These side effects are short-lived and eventually clear out with time, as the body breaks them down, and the carbs pass out.

Additionally, carb blockers are not as strictly regulated as other supplements. So if you’re planning to use them as weight loss supplements, make sure the supplement manufacturers are reputable and can be trusted.

3 Natural Alternatives to Carb Blockers

woman thinking while holding a capsule bottle

Although carbohydrate blockers are an effective way to manage carbs, they are still supplements and should not be substituted for a healthy lifestyle.

Sticking to a healthy balanced diet and regular working out are the only ways to achieve long-term success in weight management and optimal health.

Below are some natural alternatives to carb blockers.

1. Limit Your Intake of Simple Carbs

plate with burger and fries and a woman saying no to it

Simple carbs are directly absorbed into the bloodstream without any form of digestion.

Unfortunately, that makes them nearly impossible to control once they have been ingested.

Foods that contain simple carbs include processed foods, soft drinks, junk foods, and snacks.

By limiting the amount of simple carbs in your diet, you can cut back on calories and move closer to your fitness goals.

2. Ketogenic Diet

keto food in a plate

A ketogenic diet is a special kind of diet focused on inducing ketosis in the body.

Ketosis is a metabolic process where the body turns to fats as the primary energy source for normal bodily functions.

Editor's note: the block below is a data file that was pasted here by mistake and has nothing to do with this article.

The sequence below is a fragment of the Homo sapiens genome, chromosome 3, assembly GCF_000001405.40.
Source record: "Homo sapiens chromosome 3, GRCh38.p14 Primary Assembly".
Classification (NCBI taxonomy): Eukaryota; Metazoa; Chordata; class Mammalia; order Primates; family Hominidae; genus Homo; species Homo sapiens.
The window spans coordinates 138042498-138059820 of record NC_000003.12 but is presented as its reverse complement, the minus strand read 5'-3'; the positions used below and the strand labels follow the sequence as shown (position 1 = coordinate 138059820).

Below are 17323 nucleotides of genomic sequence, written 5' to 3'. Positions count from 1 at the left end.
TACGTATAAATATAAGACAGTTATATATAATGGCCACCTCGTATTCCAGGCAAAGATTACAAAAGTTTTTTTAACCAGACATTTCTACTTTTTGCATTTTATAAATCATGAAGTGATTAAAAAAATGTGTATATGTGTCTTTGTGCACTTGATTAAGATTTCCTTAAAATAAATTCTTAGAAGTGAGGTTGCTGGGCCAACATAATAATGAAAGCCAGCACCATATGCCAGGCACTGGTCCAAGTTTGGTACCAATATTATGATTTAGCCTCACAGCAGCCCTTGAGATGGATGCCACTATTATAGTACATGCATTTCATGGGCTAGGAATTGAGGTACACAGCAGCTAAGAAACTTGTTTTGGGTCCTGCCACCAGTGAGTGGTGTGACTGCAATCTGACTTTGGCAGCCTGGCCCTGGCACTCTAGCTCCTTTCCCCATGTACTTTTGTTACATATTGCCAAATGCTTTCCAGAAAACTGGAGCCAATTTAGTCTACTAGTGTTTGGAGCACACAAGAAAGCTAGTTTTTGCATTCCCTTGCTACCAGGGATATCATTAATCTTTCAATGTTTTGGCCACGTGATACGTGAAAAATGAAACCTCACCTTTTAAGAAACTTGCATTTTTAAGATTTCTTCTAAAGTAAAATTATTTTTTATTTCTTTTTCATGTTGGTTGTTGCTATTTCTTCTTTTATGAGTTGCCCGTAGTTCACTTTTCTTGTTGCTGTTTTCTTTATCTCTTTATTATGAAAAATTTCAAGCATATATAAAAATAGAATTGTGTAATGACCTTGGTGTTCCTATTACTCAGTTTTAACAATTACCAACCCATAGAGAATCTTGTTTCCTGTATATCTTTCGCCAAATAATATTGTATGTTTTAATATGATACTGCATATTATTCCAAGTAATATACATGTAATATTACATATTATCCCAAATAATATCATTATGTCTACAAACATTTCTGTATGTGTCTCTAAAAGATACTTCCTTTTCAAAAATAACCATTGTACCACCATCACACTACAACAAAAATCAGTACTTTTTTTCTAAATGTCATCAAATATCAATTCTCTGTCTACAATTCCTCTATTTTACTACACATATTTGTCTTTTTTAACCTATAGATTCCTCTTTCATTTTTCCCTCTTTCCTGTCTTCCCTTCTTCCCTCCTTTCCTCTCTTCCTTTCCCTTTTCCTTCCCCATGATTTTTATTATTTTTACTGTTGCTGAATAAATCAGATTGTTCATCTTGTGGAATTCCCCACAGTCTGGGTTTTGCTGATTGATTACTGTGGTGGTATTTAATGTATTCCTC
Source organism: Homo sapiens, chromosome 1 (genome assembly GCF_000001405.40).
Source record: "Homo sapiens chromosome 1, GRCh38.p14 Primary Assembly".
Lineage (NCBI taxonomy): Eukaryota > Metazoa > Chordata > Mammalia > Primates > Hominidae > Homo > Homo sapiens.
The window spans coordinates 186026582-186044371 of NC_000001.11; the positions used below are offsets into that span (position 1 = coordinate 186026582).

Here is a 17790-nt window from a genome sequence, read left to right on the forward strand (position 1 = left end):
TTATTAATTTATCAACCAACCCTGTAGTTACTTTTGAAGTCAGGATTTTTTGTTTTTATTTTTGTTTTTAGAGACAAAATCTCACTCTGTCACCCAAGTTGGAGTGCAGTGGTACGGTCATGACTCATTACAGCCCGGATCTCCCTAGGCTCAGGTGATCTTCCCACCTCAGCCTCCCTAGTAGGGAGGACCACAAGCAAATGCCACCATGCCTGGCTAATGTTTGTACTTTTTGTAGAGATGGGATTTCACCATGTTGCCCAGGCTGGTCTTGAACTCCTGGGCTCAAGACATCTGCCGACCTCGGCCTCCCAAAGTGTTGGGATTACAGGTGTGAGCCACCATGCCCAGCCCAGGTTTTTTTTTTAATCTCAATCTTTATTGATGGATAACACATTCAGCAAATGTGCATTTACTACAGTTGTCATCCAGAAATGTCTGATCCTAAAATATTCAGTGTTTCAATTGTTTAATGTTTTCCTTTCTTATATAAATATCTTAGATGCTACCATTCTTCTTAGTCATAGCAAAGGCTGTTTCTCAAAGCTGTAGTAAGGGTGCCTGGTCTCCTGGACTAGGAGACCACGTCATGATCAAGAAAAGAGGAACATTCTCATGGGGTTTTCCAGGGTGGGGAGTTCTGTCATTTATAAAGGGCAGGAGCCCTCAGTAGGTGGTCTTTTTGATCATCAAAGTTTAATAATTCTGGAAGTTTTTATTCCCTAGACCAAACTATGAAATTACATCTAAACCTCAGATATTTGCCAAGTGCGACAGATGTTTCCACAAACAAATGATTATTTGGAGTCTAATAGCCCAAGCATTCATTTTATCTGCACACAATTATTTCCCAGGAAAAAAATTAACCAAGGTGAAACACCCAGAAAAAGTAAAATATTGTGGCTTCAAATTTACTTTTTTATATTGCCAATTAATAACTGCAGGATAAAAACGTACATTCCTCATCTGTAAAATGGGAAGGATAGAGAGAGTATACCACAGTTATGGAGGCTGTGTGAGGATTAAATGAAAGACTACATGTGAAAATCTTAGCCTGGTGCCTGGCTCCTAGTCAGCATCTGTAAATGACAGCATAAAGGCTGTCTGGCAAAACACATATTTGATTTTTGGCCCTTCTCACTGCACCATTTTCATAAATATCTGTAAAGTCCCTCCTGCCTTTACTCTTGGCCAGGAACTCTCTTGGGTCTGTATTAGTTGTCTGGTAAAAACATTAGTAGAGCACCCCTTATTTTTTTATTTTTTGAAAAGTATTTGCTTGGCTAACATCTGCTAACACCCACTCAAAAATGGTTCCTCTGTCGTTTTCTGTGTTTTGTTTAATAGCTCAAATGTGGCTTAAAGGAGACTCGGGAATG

A typical keto diet consists of 65-90% fats, 20-30% proteins, and less than 5% carbs.

By adopting a keto lifestyle, the body is then forced to burn fat for fuel instead of carbs. As a result, it improves blood sugar control and helps in reducing body fat.

3. Paleo Diet

fresh vegetables and tomatoes in a plate

Paleo - also known as the caveman diet, emphasizes consuming natural foods that are not processed or altered in any way.

Any foods that are ingested should be in the same form as the ones our caveman ancestors found.

By eliminating processed foods and grains rich in carbs, you can prevent many of the symptoms associated with excessive carb intake.

Foods that are encouraged include fish, eggs, fruits, vegetables, nuts, and seeds.

FAQs

Are Carb Blockers Safe?

Carb blockers are generally very safe with minimal side effects such as mild stomach upsets.

Users may experience slight discomfort in their gastrointestinal tract, which disappears over time as the body gets used to it.

Who Should Not Take Carb Blockers?

People who should not take carb blockers include pregnant women, diabetic patients under insulin treatment, and individuals who suffer from gastrointestinal disorders.

These groups should avoid carb blockers or consult a doctor before taking these supplements.

How Often Should I Take Carb Blockers?

It is advisable to take them alongside every meal to experience the full potential of carb blockers.

Additionally, you’ll want to give your body an 8 hour time window between doses to allow ample time for proper digestion.

Lose Weight With Carb Blockers Today

Taking a carb blocker like white kidney bean extract alongside your meals can produce a myriad of positive effects.

Besides reducing the amount of complex carbs in your system, they’ve also been shown to suppress appetite and manage blood sugars - all things that go a long way with healthy weight loss.

Those who prefer a more natural alternative can look towards paleo and keto diets to achieve similar results.

Let us know how well carb blockers work for you.


References:

  1. https://pubmed.ncbi.nlm.nih.gov/2440298/
  2. https://pubmed.ncbi.nlm.nih.gov/21437128/
  3. https://www.ncbi.nlm.nih.gov/pmc/articles/PMC3071778/